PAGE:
5 Twitter business success stories (from non-social media professionals)

by Alexa on March 21, 2011


I’m a fan of Twitter and regularly speak in front of audiences about why I like it.

Often I get someone who says something like, “Sure you love it, but you work in the field of social media. What about Twitter for non-social media professionals?”

I picked up that gauntlet and reached out to people I know to ask how they’re using Twitter. The answers may surprise you.

1. Retail consultant

Alex Arifuzzaman, Partner at InterStratics Consultants Inc., one of Canada’s top retail consulting firms, uses Twitter to track news from his industry, news that he would either never see or else get it weeks or months later. Twitter also drives traffic to his web site, which is now visited more than any of his competitors. Follow Alex at @alex_ari.

2. Business strategy consultant

Andrew Jenkins is a management consultant specializing in emerging technology business strategy.

  1. One day he tweeted that he was at conference.
  2. A well-known business strategist replied to the tweet, saying that he wished he were there.
  3. Andrew replied, offering to send him the presentation afterward.
  4. Coincidentally, Andrew was then invited by a mutual acquaintance to attend a workshop where the same business strategist was also attending.
  5. Andrew met the strategist in person and, as a result, was invited to collaborate on the strategist’s new book.
  6. Andrew became a contributor to Business Model Generation, one of the top 10 business books of 2010 as voted by Fast Company and Inc.
  7. He was invited to attend a conference in Amsterdam with other contributors. He has used the book and framework extensively in his business, has expanded his network of contacts and has won business because of this credibility.

Follow Andrew at @ajenkins.

3. Authors

Amy Ballon and Danielle Botterell own Admiral Road Designs which makes personalized fleece baby blankets (that make fabulous gifts, incidentally). Recently they launched a book, Mom Inc., stories and experiences about the world of mompreneurship.  Twitter has been great for spreading the word about the book and for sharing media links. Amy notes, “they are tweeting to us about buying our book!”

Follow Admiral Road at @admiralroad and Mom Inc. at @mominc.

Amy also tipped me to Kelly Oxford, an Edmonton stay-at-home-mom of 3 who, through her digital writing – including Twitter – has landed a book deal and has a sitcom in the works. Trust me: she is very funny. Twitter is the perfect medium for her short, sardonic observations and a very easy (and fast) way for fans to discover and share her, including the likes of Howard Stern, Jimmy Kimmel and Jessica Alba.

Follow Kelly at @kellyoxford.

My friend Mike Fraeitta shared a story about a SciFi author who was successful with Twitter. The author would follow people who tweeted about books that were similar to the kind he wrote. Those people would follow him back. He soon had enough of a following of other people interested in science fiction that, when he had a new book to sell, he had an audience of customers who, as it turned out, bought his books. Like magic.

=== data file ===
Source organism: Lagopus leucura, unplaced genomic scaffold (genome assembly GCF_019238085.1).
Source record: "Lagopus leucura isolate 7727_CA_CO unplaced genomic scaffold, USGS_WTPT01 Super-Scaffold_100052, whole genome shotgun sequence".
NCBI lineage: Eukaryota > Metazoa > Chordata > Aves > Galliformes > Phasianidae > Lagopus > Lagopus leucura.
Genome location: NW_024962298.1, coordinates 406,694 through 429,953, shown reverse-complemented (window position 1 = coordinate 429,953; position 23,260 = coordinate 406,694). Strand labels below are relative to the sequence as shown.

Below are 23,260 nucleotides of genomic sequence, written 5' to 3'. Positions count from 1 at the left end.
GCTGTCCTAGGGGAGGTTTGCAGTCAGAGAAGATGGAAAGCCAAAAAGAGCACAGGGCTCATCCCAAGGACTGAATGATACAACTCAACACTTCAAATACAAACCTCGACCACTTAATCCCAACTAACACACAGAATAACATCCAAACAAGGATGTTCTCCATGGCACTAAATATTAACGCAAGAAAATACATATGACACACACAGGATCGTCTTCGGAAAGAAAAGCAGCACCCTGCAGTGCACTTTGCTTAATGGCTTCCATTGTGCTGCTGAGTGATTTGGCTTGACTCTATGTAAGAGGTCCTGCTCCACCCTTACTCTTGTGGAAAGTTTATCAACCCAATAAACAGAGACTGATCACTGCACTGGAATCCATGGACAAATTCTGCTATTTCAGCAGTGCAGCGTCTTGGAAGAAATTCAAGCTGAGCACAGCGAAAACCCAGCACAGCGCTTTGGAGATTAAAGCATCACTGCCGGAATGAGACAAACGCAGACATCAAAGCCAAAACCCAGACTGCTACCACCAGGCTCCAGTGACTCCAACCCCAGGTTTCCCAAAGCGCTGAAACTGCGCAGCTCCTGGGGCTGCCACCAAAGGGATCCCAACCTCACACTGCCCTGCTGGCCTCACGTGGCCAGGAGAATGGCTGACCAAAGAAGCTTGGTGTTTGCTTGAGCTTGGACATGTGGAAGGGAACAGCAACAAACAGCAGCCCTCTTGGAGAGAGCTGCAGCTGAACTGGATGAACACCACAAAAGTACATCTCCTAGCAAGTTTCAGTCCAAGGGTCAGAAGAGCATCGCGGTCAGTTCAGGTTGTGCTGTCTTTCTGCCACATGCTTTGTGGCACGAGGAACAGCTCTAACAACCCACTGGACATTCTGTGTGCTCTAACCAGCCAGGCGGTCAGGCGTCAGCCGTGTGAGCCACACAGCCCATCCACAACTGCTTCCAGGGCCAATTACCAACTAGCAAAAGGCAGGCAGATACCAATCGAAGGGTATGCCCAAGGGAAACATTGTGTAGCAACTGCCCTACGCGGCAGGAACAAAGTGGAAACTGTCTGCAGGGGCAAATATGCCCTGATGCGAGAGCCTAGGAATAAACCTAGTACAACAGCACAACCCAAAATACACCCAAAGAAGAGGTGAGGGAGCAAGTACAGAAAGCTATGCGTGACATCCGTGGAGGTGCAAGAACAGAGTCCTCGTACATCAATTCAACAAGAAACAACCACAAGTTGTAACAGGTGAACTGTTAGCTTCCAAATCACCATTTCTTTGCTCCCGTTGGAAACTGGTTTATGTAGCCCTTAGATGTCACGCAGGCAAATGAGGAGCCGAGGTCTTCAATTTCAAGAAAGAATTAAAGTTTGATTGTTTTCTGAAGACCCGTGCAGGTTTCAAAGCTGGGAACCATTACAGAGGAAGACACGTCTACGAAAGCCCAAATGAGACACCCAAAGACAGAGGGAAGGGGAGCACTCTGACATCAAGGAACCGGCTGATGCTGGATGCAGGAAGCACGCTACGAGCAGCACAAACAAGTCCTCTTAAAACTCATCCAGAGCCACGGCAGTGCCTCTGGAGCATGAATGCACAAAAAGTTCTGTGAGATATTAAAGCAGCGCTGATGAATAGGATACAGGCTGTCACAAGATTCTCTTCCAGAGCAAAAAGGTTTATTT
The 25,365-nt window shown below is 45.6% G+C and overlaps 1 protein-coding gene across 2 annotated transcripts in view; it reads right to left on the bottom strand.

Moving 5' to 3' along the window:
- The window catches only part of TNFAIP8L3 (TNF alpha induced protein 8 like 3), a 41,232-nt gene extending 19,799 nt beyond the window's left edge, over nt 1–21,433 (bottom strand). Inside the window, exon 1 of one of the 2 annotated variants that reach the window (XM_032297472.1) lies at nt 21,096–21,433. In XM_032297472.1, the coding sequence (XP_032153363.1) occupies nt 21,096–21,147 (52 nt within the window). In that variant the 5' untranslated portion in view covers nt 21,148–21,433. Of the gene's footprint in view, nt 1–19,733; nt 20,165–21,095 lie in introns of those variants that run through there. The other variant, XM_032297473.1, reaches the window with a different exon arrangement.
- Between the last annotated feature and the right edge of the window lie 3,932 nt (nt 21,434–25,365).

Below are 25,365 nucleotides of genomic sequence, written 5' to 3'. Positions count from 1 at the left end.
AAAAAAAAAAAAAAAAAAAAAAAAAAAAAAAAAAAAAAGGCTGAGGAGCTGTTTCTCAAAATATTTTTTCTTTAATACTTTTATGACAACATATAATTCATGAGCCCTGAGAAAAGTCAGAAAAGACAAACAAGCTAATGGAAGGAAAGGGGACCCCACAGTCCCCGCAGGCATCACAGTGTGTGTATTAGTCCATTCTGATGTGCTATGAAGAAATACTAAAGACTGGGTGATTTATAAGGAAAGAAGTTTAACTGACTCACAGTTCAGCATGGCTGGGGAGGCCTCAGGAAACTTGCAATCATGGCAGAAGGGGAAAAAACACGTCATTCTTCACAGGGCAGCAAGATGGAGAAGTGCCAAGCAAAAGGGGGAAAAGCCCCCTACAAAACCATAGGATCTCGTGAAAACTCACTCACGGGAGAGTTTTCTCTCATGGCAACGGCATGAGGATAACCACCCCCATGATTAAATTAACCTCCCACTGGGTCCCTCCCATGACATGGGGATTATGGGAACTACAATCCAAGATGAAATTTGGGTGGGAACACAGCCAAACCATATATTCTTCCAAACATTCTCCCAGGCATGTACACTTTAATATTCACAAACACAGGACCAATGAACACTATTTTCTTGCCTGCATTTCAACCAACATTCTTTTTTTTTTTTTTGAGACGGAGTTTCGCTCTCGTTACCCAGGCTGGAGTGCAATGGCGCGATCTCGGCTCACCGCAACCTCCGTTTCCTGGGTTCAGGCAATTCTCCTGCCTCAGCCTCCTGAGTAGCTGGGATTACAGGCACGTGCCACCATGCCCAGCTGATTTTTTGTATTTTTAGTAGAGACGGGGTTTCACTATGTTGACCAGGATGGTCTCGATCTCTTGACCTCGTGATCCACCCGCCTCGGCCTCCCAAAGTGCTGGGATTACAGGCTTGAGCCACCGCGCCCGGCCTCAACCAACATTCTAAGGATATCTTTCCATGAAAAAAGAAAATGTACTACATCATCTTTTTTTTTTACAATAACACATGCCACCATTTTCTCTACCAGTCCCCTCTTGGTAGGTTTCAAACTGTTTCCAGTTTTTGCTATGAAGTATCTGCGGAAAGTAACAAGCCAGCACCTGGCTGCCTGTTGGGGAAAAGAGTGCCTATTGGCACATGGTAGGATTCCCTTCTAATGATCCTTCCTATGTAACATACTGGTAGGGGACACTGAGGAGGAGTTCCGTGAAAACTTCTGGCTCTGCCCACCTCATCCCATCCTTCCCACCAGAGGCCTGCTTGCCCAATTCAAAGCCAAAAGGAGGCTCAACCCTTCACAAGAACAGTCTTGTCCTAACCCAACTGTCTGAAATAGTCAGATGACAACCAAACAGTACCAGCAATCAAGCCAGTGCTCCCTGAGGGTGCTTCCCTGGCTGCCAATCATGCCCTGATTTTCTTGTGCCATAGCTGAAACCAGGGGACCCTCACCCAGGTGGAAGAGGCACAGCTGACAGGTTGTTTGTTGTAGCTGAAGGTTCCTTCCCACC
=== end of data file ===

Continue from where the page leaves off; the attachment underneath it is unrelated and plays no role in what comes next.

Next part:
Follow Mike at @MikeFraietta. (Sorry, I don’t know the SciFi author specifically, but Mike is worth following.)

4. “From concept to market” consultant

I wasn’t quite sure how to categorize Sheena Repath’s business, IdealSamples. Suffice it to say that this is a company which helps bring product ideas to life: if you have a concept, the IdealSamples team will help you through the process, saving you time, headaches and money.

Sheena admits, that she was like everyone else when she first started using Twitter. She couldn’t figure out how it was going to help her business. However, very quickly she experienced the following when active on Twitter:

  1. It helped her establish credibility.
  2. Allowed her to create a conversation about what IdealSamples does, a new concept in business.
  3. Twitter was (is) great for educating people on how IdealSamples can help them.
  4. Twitter gives them a channel to share tips and advice before expecting clients to buy.
  5. Twitter also makes it easy for IdealSamples to research and qualify potential customers.
  6. Twitter makes it easy for people to understand exactly who IdealSamples is, what they do and what they stand for.
  7. Twitter is a great tool for referring business.

The number 1 thing Sheena noticed as a huge benefit of using Twitter? Normally when you start a business type that hasn’t existed previously in the market, it takes time to educate people, build rapport and to start letting people know you exist. Twitter allowed IdealSamples to jump into the market without spending any money and allowing things to grow organically.

Follow IdealSamples at @IdealSamples.

5. Autism application

This one is from my friend Mike Winter, President of Chalkboard Marketing, whose wife Sara has used Twitter almost exclusively to market her business. She’s built a website and application for Teens and Tweens on the Autism Spectrum to communicate with one another called Squag (www.squag.com). Mike noted that given the Internet has been such an incredible resource for parents with children affected by autism, Twitter was a really unique tool for reaching them directly and for washing out some of the noise that you would get through more traditional marketing tools.

Follow Squag at @squagdotcom.

As you can see, using Twitter for business successfully extends beyond “social media consultants”. But this is to be expected. After all, it’s just another communications channel.

Do you have any stories of Twitter business success to share?

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